Natural variation in ENSO flavors
Article first published online: 27 JUL 2011
Copyright 2011 by the American Geophysical Union.
Geophysical Research Letters
Volume 38, Issue 14, July 2011
How to Cite
2011), Natural variation in ENSO flavors, Geophys. Res. Lett., 38, L14705, doi:10.1029/2011GL047658., , and (
- Issue published online: 27 JUL 2011
- Article first published online: 27 JUL 2011
- Manuscript Accepted: 18 MAY 2011
- Manuscript Revised: 16 MAY 2011
- Manuscript Received: 2 APR 2011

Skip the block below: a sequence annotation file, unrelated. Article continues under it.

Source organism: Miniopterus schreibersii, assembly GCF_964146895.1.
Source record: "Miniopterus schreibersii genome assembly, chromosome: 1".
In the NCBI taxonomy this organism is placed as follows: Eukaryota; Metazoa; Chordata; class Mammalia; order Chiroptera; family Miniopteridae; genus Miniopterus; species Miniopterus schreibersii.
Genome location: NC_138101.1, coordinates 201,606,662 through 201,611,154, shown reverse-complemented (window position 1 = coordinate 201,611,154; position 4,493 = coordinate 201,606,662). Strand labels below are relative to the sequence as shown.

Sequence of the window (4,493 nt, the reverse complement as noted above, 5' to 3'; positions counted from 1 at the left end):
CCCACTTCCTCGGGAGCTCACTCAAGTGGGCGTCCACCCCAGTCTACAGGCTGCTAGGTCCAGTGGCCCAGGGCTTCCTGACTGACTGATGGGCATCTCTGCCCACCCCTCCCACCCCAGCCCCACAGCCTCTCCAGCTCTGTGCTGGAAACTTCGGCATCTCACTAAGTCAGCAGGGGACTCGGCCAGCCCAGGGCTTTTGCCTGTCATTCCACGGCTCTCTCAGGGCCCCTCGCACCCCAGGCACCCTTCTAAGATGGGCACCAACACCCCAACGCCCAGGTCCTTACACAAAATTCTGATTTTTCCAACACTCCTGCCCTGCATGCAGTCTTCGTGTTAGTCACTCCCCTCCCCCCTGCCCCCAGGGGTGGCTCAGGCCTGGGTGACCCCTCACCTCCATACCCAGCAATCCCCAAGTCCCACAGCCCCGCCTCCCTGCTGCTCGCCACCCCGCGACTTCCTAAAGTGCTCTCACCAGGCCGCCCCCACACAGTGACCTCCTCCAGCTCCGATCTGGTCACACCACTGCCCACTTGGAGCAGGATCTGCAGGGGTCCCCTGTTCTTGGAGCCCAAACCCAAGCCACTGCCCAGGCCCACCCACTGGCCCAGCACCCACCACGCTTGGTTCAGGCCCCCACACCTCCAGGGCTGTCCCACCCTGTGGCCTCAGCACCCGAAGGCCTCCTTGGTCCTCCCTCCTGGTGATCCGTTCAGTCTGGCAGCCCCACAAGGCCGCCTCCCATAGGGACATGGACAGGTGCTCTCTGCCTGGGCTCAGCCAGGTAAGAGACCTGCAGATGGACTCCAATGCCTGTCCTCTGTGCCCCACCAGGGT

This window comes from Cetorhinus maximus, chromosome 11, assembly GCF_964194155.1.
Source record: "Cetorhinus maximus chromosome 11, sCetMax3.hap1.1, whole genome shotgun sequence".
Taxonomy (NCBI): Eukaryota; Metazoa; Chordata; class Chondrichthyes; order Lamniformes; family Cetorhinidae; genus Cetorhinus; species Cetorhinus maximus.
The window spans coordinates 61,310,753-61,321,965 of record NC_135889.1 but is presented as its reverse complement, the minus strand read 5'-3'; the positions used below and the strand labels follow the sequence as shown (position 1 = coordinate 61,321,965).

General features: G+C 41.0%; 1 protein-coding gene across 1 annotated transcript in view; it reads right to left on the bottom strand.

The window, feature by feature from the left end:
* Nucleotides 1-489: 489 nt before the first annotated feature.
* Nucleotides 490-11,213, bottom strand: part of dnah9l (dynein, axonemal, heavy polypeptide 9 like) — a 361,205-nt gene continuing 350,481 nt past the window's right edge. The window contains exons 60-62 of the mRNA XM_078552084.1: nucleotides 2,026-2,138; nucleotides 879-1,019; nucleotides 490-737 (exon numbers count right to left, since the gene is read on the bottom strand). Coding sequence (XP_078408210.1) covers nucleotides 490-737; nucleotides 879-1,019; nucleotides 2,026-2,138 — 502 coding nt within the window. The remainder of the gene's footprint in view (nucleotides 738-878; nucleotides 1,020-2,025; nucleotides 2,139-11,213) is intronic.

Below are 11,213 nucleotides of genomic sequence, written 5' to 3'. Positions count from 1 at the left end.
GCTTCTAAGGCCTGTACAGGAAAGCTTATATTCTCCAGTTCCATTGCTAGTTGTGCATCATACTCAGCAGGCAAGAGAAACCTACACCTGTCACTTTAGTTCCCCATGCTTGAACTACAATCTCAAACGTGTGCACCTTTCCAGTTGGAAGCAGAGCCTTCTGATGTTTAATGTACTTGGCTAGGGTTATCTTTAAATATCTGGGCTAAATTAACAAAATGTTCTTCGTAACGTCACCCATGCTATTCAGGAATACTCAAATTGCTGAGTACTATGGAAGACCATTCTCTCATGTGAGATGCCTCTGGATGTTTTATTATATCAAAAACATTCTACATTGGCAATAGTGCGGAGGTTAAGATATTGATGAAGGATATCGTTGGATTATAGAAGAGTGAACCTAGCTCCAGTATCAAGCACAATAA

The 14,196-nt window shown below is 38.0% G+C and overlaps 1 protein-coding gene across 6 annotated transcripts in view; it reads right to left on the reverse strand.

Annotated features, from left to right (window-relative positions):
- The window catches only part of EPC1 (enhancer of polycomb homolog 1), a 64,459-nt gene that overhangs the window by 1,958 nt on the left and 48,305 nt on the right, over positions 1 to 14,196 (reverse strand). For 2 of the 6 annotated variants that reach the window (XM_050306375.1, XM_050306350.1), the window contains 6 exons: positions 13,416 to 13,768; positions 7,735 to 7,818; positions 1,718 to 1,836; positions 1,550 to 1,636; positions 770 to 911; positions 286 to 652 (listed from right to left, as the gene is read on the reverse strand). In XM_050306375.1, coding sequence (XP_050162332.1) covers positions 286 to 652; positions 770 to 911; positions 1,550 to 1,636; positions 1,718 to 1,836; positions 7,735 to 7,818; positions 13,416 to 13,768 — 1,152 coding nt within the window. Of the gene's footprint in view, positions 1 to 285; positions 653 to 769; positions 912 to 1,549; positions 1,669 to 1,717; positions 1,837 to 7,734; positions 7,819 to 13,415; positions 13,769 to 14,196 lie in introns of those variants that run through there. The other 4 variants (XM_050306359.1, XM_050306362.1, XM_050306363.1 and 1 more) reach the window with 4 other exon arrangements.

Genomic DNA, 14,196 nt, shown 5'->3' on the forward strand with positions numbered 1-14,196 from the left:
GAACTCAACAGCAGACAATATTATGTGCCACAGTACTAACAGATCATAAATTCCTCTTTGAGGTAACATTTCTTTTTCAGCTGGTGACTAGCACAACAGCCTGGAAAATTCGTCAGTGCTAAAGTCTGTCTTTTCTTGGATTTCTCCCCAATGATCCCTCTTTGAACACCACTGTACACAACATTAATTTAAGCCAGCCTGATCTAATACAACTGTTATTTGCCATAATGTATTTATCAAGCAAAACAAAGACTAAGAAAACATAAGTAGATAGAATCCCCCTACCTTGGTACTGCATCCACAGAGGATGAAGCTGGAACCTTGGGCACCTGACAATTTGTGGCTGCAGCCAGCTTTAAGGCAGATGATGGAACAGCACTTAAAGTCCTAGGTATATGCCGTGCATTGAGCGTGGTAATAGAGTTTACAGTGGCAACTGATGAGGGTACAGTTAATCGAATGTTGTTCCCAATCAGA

Using a multivariate, “patterns-based”, red noise approach to 42 years of observed tropical SST, thermocline depth, and zonal wind stress seasonal anomalies, it is shown that natural random variations can account for the observed variability of Central Pacific (CP) and Eastern Pacific (EP) ENSO events. The recent multidecadal increase in the number of CP events relative to EP events, which has been hypothesized to be connected to anthropogenic change in the state of the ocean, is also found to be consistent with multivariate red noise and hence with stationary statistics. ENSO “flavors” are the consequence of differing combinations of two initially orthogonal spatial patterns that are precursors to CP or EP events of both signs. These precursors can be excited by random weather forcing and subsequently result in SST anomaly amplification primarily through surface or thermocline feedbacks, respectively.